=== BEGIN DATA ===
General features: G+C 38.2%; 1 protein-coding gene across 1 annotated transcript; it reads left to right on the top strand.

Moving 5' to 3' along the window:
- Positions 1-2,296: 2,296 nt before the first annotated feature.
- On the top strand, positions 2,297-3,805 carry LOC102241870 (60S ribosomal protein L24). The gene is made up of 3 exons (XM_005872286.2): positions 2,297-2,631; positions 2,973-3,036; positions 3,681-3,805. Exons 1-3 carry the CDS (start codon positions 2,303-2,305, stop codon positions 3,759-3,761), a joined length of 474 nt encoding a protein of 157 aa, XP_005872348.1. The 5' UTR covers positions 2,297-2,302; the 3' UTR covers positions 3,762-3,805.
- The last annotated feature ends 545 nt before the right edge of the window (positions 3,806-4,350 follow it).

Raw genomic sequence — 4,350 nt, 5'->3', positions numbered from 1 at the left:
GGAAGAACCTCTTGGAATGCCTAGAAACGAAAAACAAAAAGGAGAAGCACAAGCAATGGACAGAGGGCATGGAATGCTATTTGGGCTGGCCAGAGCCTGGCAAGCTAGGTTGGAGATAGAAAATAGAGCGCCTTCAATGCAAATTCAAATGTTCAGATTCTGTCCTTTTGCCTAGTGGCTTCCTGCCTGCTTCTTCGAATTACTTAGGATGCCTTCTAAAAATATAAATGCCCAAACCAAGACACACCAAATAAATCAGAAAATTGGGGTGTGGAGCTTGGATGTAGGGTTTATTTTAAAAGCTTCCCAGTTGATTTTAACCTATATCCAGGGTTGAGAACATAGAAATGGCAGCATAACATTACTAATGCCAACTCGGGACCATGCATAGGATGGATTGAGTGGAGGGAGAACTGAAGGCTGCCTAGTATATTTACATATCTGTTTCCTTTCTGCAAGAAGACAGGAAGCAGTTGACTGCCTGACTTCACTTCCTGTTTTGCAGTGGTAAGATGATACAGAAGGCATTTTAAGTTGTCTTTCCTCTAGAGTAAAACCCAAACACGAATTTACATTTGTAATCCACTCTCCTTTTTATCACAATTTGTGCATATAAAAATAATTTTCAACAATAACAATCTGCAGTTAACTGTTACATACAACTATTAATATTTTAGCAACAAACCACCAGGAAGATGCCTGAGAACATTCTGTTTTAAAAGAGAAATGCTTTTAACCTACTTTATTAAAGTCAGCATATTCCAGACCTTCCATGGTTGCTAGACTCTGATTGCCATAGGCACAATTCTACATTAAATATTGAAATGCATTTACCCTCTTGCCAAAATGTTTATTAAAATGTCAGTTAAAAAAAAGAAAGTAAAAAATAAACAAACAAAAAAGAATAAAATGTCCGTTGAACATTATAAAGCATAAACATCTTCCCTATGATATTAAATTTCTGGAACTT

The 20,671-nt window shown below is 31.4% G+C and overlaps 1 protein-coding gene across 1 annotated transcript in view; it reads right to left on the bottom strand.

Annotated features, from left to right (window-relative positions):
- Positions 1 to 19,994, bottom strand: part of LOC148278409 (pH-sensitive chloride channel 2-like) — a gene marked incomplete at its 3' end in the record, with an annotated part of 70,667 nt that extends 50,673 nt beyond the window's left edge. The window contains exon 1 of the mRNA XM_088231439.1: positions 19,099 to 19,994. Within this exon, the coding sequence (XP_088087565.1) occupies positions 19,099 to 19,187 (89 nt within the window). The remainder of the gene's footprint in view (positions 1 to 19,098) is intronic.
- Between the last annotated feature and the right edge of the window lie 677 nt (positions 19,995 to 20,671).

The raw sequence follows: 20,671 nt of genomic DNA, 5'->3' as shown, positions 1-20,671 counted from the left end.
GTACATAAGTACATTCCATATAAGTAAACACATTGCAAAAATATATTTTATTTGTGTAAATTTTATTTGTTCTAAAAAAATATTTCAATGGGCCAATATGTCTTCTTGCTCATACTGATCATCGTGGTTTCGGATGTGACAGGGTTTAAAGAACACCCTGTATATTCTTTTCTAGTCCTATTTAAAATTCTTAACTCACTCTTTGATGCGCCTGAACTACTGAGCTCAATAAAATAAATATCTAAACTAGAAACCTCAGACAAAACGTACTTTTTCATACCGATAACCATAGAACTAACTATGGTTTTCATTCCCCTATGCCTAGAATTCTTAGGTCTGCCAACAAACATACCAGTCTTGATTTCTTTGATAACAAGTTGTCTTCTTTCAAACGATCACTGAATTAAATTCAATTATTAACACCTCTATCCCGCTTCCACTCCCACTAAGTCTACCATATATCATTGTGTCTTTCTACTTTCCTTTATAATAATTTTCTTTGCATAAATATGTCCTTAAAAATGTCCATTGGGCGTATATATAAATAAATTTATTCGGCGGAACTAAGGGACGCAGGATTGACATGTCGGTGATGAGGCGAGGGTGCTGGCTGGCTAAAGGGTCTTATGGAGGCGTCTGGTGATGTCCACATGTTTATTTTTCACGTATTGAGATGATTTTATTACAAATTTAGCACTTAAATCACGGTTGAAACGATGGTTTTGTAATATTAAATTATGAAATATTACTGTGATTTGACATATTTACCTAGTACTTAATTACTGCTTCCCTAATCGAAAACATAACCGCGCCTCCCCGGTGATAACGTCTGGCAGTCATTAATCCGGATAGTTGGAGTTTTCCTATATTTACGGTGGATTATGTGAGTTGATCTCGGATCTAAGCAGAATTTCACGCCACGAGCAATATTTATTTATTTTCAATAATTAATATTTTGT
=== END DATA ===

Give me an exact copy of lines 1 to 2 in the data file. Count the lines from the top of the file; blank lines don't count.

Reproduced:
General features: G+C 38.2%; 1 protein-coding gene across 1 annotated transcript; it reads left to right on the top strand.

Moving 5' to 3' along the window: